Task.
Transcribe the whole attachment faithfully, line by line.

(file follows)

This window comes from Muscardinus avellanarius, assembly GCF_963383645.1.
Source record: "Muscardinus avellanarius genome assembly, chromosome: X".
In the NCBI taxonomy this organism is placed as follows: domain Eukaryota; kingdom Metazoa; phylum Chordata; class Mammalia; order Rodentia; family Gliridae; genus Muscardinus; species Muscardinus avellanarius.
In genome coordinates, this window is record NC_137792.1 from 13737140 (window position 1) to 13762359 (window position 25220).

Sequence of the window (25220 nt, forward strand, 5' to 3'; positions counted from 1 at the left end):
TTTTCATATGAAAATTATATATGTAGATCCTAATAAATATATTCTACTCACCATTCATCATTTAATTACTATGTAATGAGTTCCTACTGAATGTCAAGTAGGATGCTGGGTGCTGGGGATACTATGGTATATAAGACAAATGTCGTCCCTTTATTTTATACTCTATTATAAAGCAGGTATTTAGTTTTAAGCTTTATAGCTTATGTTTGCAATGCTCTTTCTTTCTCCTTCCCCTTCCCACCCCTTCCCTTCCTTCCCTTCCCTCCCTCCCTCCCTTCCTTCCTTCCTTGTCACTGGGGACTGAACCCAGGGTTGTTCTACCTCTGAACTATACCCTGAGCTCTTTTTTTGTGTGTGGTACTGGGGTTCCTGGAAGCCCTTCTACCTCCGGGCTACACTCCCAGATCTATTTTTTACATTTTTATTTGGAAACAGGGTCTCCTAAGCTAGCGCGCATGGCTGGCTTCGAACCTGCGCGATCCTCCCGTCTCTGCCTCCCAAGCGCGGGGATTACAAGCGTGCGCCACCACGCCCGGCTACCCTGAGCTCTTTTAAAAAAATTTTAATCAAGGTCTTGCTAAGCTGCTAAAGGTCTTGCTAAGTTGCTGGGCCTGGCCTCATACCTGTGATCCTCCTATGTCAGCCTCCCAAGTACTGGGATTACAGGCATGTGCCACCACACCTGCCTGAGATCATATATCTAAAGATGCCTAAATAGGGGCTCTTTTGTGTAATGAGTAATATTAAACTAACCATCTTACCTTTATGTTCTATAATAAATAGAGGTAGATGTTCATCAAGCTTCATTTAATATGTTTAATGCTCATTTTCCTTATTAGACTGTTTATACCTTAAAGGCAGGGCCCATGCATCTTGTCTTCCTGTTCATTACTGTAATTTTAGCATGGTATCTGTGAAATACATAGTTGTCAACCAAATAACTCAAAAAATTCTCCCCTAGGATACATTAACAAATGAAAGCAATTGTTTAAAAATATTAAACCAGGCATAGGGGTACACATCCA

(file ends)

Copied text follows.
This window comes from Muscardinus avellanarius, assembly GCF_963383645.1.
Source record: "Muscardinus avellanarius genome assembly, chromosome: X".
In the NCBI taxonomy this organism is placed as follows: domain Eukaryota; kingdom Metazoa; phylum Chordata; class Mammalia; order Rodentia; family Gliridae; genus Muscardinus; species Muscardinus avellanarius.
In genome coordinates, this window is record NC_137792.1 from 13737140 (window position 1) to 13762359 (window position 25220).

Sequence of the window (25220 nt, forward strand, 5' to 3'; positions counted from 1 at the left end):
TTTTCATATGAAAATTATATATGTAGATCCTAATAAATATATTCTACTCACCATTCATCATTTAATTACTATGTAATGAGTTCCTACTGAATGTCAAGTAGGATGCTGGGTGCTGGGGATACTATGGTATATAAGACAAATGTCGTCCCTTTATTTTATACTCTATTATAAAGCAGGTATTTAGTTTTAAGCTTTATAGCTTATGTTTGCAATGCTCTTTCTTTCTCCTTCCCCTTCCCACCCCTTCCCTTCCTTCCCTTCCCTCCCTCCCTCCCTTCCTTCCTTCCTTGTCACTGGGGACTGAACCCAGGGTTGTTCTACCTCTGAACTATACCCTGAGCTCTTTTTTTGTGTGTGGTACTGGGGTTCCTGGAAGCCCTTCTACCTCCGGGCTACACTCCCAGATCTATTTTTTACATTTTTATTTGGAAACAGGGTCTCCTAAGCTAGCGCGCATGGCTGGCTTCGAACCTGCGCGATCCTCCCGTCTCTGCCTCCCAAGCGCGGGGATTACAAGCGTGCGCCACCACGCCCGGCTACCCTGAGCTCTTTTAAAAAAATTTTAATCAAGGTCTTGCTAAGCTGCTAAAGGTCTTGCTAAGTTGCTGGGCCTGGCCTCATACCTGTGATCCTCCTATGTCAGCCTCCCAAGTACTGGGATTACAGGCATGTGCCACCACACCTGCCTGAGATCATATATCTAAAGATGCCTAAATAGGGGCTCTTTTGTGTAATGAGTAATATTAAACTAACCATCTTACCTTTATGTTCTATAATAAATAGAGGTAGATGTTCATCAAGCTTCATTTAATATGTTTAATGCTCATTTTCCTTATTAGACTGTTTATACCTTAAAGGCAGGGCCCATGCATCTTGTCTTCCTGTTCATTACTGTAATTTTAGCATGGTATCTGTGAAATACATAGTTGTCAACCAAATAACTCAAAAAATTCTCCCCTAGGATACATTAACAAATGAAAGCAATTGTTTAAAAATATTAAACCAGGCATAGGGGTACACATCCA